Yesterday we posted this close-up image on our Facebook page. Can you guess what it is?
Here’s the answer:
This is a longitudinal section through the distal end of a human femur showing spongy bone and the mineralized growth plate (all the marrow has been removed). Spongy bone provides strength with reduced weight compared to compact bone. When the load is changed on our bones (such as temporarily walking with a limp), the tiny beams of spongy bone can be quickly dissolved and remade in a slightly different position and orientation to preserve maximum load bearing strength. One theory is that this is the result of tiny electrical charges emitted by crystals in the bone as they are bent (a piezoelectric phenomenon) which causes specialized cells (osteoclasts and osteoblasts) to precisely remove or deposit bone. The growth plate was originally composed of cartilage when this individual was alive and growing, which allowed the bone to grow in length under the influence of growth hormone. Once the growth plates are mineralized, no further growth in length is possible.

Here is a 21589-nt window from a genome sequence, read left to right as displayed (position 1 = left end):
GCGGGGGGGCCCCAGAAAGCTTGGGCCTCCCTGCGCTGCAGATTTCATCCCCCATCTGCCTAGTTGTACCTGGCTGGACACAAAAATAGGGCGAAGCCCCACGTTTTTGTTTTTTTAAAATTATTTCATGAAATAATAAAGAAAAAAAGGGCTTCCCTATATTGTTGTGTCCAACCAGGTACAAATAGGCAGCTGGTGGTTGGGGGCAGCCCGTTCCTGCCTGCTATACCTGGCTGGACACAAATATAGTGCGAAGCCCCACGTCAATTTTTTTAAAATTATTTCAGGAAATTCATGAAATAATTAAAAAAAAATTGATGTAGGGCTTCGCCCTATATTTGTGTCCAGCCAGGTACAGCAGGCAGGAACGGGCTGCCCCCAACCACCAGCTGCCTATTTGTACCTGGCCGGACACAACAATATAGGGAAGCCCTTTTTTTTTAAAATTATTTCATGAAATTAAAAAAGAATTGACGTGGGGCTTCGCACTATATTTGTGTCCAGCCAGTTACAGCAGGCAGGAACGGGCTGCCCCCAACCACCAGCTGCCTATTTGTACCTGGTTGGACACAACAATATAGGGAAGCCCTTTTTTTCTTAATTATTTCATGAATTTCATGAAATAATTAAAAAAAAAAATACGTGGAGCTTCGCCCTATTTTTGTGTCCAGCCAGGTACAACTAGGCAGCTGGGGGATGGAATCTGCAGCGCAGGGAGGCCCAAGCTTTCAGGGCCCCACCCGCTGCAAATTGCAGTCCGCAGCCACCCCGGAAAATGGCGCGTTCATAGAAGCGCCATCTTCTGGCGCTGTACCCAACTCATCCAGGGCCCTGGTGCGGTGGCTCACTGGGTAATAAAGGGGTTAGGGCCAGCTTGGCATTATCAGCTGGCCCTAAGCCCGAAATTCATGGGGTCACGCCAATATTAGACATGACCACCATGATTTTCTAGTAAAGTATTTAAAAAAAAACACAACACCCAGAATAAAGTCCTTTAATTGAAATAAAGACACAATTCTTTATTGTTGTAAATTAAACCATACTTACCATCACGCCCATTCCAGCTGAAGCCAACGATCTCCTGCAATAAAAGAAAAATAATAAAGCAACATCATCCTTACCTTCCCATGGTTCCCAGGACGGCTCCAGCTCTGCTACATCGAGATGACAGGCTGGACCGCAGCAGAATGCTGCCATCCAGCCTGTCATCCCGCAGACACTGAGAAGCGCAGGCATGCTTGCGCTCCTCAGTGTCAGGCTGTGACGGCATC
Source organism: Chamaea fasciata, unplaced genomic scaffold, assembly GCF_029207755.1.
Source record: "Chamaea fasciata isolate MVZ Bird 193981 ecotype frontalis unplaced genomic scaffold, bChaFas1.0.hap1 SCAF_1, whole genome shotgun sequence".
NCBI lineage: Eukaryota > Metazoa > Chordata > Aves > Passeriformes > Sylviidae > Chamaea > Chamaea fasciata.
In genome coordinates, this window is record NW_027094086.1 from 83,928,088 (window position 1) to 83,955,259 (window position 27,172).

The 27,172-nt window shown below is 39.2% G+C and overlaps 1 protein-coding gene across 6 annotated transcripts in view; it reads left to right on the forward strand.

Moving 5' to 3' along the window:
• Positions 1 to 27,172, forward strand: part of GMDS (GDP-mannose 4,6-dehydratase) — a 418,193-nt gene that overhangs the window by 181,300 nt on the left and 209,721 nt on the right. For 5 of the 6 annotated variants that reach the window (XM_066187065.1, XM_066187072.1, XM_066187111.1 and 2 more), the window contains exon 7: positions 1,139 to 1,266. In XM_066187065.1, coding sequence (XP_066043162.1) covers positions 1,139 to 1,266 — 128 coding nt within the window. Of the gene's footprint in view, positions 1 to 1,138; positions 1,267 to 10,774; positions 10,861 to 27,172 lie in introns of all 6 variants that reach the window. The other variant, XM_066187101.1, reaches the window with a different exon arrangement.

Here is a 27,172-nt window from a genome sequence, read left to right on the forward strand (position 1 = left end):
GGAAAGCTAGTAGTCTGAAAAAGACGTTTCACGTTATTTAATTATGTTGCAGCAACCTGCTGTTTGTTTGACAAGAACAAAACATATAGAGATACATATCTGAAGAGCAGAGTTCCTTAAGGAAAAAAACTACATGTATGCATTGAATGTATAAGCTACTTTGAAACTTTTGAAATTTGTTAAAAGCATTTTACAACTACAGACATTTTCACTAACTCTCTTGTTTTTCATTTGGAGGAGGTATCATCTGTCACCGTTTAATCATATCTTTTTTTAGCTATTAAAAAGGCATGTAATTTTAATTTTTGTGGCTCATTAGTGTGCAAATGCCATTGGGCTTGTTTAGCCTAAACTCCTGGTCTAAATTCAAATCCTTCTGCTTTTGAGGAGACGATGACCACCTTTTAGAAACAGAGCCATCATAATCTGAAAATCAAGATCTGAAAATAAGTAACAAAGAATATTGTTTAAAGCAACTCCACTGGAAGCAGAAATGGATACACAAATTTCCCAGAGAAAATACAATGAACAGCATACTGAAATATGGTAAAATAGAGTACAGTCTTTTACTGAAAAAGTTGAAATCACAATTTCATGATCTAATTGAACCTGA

Here’s what happens when we zoom out:
Did you know that the bones of our bodies aren’t just strong and flexible, but they’re also building and repairing themselves constantly? No bridge was ever built with girders like this! Come explore the amazing human skeleton and even view different bones under the microscope. Bones may not look very lively, but our life depends on a boney skeleton that is an engineering marvel—as you’ll learn in this fun and interactive workshop. Check out our online events calendar for more information about this and our other engaging, educational, and entertaining workshops at the Creation Museum.